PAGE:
Hantavirus (Forensic Science)
Although hantaviruses have been known to exist since the 1950s, the first reported case of hantavirus pulmonary syndrome (HPS) occurred in May of 1993 in the American Southwest. Over the next fourteen years, according to the Centers for Disease Control and Prevention, more than 450 confirmed cases of HPS occurred in the United States, and at least 35 percent of these resulted in death. Most of the incidents took place in the southwestern United States, but cases of HPS have been confirmed in thirty states.
The Sin Nombre virus (SNV) is transmitted primarily through the inhalation of aerosolized droplets of rodent saliva, urine, or feces. The deer mouse has been implicated as the primary carrier, although other carriers have been identified, including the cotton rat, the rice rat, and the white-footed mouse. It is possible that other rodents carry the virus as well. Transmission of the virus by other methods is rare, but cases have been found in which infected persons contracted the virus by being bitten by infected rodents, by eating foods contaminated with infected rodent bodily fluids, or by touching contaminated surfaces and then touching mucous membranes, such as inside the mouth.
Hantaviruses are composed of a spherical fatty envelope surrounding a three-segmented RNA (ribonucleic acid) genome. HPS has an incubation period of one to five weeks; early symptoms can include a high fever, headache, aching, dizziness, chills,...
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Further Reading (Forensic Science)
Casil, Amy Sterling. Hantavirus. New York: Rosen, 2005.
Fleming, Diane O., and Debra Long Hunt. Biological Safety: Principles and Practices. Washington, D.C.: ASM Press, 2000.
Schmaljohn, Connie S., and Stuart T. Nichol. Hantaviruses. New York: Springer, 2001.
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Causes and Symptoms (Magill’s Medical Guide, Sixth Edition)
Hantavirus, which is distantly related to Ebola virus, is transmitted through contact with the urine and droppings of wild rodents, such as the deer mouse and cotton rat. Contact usually involves the inhalation of contaminated particles in dust. Hantavirus is not transmissible between humans.
Infection takes two major forms. In South America, one strain causes hemorrhagic fever with renal syndrome, involving kidney failure, hemorrhaging, and shock. In the United States, another strain results in hantavirus pulmonary syndrome. Early symptoms mimic influenza; they include fever, chills, muscle aches, nausea and vomiting, malaise, and a dry cough. After initial improvement, increasing shortness of breath follows and may progress to pulmonary edema, internal bleeding, respiratory failure, and death.
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Treatment and Therapy (Magill’s Medical Guide, Sixth Edition)
Diagnosis of hantavirus pulmonary syndrome involves physical examination for hypoxia, hypotension, and adult respiratory distress syndrome. Laboratory tests show an elevated white blood cell count and a decreasing platelet count, and chest X rays may reveal edema. The presence of hantavirus is confirmed through serological testing.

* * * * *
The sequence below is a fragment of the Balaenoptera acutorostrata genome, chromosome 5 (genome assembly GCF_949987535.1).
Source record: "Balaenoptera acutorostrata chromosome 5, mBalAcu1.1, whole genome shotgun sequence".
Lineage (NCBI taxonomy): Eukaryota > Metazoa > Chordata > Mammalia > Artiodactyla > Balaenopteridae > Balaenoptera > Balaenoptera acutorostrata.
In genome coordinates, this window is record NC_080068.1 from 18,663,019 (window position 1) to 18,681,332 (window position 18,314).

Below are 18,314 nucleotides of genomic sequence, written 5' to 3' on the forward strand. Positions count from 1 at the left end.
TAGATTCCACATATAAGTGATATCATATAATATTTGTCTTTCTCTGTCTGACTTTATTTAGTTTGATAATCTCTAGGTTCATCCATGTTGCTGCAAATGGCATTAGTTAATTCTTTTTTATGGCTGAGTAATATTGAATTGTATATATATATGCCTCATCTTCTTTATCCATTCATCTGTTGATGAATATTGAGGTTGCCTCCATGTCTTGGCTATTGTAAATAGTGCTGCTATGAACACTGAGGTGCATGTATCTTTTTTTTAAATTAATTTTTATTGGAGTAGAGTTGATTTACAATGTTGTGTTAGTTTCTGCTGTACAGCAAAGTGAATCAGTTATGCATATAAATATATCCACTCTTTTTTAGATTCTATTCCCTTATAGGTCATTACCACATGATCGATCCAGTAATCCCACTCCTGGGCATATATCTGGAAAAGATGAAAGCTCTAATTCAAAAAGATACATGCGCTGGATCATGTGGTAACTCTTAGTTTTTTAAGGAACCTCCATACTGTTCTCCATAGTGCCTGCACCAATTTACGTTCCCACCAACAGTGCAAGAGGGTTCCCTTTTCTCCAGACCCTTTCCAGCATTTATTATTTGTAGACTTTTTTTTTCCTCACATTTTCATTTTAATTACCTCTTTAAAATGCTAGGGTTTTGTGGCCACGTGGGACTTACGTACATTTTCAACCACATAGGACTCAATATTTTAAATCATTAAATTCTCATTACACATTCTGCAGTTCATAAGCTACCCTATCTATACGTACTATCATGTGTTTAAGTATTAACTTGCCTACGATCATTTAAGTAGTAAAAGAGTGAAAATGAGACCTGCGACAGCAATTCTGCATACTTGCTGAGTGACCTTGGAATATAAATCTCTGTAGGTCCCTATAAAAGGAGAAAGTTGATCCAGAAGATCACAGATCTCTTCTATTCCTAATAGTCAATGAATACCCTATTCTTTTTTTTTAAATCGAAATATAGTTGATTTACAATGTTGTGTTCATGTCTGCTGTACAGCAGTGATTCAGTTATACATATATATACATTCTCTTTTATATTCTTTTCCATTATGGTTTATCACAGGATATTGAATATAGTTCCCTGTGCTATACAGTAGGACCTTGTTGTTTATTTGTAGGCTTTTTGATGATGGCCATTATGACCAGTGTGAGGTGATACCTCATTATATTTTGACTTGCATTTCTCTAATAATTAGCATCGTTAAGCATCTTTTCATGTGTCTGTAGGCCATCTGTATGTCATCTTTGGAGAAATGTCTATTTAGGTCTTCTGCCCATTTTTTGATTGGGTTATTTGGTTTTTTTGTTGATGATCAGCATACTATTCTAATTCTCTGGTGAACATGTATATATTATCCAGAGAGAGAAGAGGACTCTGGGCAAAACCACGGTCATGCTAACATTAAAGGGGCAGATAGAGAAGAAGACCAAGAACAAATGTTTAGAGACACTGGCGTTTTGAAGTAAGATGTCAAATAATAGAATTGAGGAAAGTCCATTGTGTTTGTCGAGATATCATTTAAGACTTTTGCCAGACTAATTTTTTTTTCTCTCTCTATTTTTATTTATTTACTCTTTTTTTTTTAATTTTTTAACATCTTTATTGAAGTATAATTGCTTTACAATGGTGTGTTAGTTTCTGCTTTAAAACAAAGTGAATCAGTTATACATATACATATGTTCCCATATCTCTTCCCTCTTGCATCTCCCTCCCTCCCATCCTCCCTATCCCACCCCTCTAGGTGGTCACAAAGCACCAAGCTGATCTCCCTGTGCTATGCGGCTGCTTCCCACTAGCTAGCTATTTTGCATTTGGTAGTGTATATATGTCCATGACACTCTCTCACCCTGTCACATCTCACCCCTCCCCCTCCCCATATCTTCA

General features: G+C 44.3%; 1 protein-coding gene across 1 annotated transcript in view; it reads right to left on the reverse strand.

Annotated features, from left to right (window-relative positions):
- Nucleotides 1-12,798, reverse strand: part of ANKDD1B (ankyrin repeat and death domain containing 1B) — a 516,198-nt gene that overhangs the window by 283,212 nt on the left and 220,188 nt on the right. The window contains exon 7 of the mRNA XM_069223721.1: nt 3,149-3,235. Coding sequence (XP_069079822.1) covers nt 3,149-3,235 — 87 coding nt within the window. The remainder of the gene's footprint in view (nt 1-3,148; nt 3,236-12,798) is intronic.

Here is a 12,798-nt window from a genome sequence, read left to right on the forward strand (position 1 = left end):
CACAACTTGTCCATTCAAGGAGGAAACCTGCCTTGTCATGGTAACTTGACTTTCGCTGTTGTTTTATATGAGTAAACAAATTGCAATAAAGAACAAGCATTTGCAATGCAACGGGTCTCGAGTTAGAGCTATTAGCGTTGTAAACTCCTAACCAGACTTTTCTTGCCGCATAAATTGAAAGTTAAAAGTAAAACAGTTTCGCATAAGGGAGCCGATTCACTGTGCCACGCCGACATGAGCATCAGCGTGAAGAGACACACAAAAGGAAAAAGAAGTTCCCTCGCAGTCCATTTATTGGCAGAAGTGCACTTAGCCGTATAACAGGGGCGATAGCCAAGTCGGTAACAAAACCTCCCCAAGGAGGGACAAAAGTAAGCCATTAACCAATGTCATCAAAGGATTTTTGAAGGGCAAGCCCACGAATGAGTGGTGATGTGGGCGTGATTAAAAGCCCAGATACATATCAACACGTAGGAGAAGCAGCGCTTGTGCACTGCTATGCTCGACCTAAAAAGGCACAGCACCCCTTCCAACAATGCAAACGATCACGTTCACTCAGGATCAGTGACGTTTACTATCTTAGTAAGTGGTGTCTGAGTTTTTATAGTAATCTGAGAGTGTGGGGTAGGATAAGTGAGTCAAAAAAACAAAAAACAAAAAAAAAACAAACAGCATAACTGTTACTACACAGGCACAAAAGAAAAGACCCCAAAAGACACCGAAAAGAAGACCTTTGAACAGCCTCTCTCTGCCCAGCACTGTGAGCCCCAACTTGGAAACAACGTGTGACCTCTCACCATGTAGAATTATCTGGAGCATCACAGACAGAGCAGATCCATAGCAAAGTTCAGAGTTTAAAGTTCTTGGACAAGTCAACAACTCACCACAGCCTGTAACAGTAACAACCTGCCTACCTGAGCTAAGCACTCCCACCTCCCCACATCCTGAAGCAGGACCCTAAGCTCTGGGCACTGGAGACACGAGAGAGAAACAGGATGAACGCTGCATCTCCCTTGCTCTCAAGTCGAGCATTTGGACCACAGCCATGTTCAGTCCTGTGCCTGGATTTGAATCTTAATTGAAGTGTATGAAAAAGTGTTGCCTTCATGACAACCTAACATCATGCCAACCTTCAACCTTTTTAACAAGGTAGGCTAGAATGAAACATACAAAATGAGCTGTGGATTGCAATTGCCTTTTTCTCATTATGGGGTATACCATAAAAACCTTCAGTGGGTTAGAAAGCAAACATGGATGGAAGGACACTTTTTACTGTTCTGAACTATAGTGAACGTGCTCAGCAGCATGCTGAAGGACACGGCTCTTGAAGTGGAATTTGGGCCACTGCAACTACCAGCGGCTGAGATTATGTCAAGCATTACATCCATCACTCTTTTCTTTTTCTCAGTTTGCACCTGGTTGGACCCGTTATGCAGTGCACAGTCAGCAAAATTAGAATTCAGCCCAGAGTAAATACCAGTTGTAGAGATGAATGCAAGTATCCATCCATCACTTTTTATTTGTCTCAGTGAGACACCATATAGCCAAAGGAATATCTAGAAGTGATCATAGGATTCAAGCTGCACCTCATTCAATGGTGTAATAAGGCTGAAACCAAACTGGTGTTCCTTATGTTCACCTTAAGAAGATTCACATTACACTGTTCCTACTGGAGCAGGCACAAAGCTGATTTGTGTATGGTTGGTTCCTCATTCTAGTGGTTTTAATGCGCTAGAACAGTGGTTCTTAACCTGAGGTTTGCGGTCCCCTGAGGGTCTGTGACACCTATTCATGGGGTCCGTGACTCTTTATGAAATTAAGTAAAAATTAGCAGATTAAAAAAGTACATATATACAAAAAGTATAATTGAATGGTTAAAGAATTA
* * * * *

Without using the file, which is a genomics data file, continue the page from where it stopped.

There is no cure for hantavirus pulmonary syndrome; treatment is focused on alleviating the symptoms. This condition must be treated in the intensive care unit (ICU) of a hospital, as careful monitoring of respiratory function and blood gases is essential. In severe cases, the use of an endotracheal tube and a ventilator becomes necessary. Experiments have been performed with intravenous ribavirin therapy; the efficacy of this treatment is being evaluated. Unfortunately, even with aggressive measures, the death rate ranges from 50 to 80 percent.
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Perspective and Prospects (Magill’s Medical Guide, Sixth Edition)
The incidence of hantavirus pulmonary syndrome seemed to rise sharply in the 1990’s. Epidemiologists were uncertain whether the number of cases increased or more cases were reported following identification of the virus in the United States in 1993.
Because much remains to be learned about the transmission, development, and treatment of hantavirus infection, public health efforts have been in education and prevention. Hikers and campers are thought to be at a greater risk; they are urged to avoid exposure to rodent droppings and questionable water sources. People entering cabins, sheds, or other buildings that have not been used recently should air out the building first and use disinfectant on all surfaces.
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For Further Information: (Magill’s Medical Guide, Sixth Edition)
Centers for Disease Control. http://www.cdc.gov/ncidod/diseases/hanta/hps.
Cockrum, E. Lendell. Rabies, Lyme Disease, Hanta Virus, and Other Animal-Borne Human Diseases in the United States and Canada. Tucson, Ariz.: Fisher Books, 1997.
Kumar, Vinay, et al., eds. Robbins Basic Pathology. 8th ed. Philadelphia: Saunders/Elsevier, 2007.
Meyer, Andrea S., and David R. Harper. Of Mice, Men, and Microbes: Hantavirus. San Diego, Calif.: Academic Press, 1999.
Murray, Patrick R., Ken S. Rosenthal, and Michael A. Pfaller. Medical Microbiology. 6th ed. Philadelphia: Mosby/Elsevier, 2009.
Pan American Health Organization. Hantavirus in the Americas: Guidelines for Diagnosis, Treatment, Prevention, and Control. Washington, D.C.: Author, 1999.
Sompayrac, Lauren. How Pathogenic Viruses Work. Boston: Jones and Bartlett, 2002.
Strauss, James, and Ellen Strauss. Viruses and Human Disease. 2d ed. Boston: Academic Press/Elsevier, 2008.
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